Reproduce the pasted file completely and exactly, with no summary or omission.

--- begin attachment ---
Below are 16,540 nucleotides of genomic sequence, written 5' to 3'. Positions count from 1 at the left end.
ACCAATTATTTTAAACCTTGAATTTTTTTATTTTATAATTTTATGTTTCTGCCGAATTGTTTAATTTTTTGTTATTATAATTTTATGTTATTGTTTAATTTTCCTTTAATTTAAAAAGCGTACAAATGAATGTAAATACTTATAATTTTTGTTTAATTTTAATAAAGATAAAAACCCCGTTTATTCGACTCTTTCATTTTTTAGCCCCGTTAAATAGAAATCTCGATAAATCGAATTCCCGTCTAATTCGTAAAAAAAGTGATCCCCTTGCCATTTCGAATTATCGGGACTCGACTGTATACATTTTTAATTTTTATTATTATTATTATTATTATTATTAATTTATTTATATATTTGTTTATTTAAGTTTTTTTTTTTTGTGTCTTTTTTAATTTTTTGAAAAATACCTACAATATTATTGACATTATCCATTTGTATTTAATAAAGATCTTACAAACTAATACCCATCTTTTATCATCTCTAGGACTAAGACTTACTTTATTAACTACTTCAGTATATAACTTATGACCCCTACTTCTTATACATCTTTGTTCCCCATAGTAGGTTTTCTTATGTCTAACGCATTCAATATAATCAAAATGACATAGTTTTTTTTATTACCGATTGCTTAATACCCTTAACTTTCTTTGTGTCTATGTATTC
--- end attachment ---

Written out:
Below are 16,540 nucleotides of genomic sequence, written 5' to 3'. Positions count from 1 at the left end.
ACCAATTATTTTAAACCTTGAATTTTTTTATTTTATAATTTTATGTTTCTGCCGAATTGTTTAATTTTTTGTTATTATAATTTTATGTTATTGTTTAATTTTCCTTTAATTTAAAAAGCGTACAAATGAATGTAAATACTTATAATTTTTGTTTAATTTTAATAAAGATAAAAACCCCGTTTATTCGACTCTTTCATTTTTTAGCCCCGTTAAATAGAAATCTCGATAAATCGAATTCCCGTCTAATTCGTAAAAAAAGTGATCCCCTTGCCATTTCGAATTATCGGGACTCGACTGTATACATTTTTAATTTTTATTATTATTATTATTATTATTATTAATTTATTTATATATTTGTTTATTTAAGTTTTTTTTTTTTGTGTCTTTTTTAATTTTTTGAAAAATACCTACAATATTATTGACATTATCCATTTGTATTTAATAAAGATCTTACAAACTAATACCCATCTTTTATCATCTCTAGGACTAAGACTTACTTTATTAACTACTTCAGTATATAACTTATGACCCCTACTTCTTATACATCTTTGTTCCCCATAGTAGGTTTTCTTATGTCTAACGCATTCAATATAATCAAAATGACATAGTTTTTTTTATTACCGATTGCTTAATACCCTTAACTTTCTTTGTGTCTATGTATTC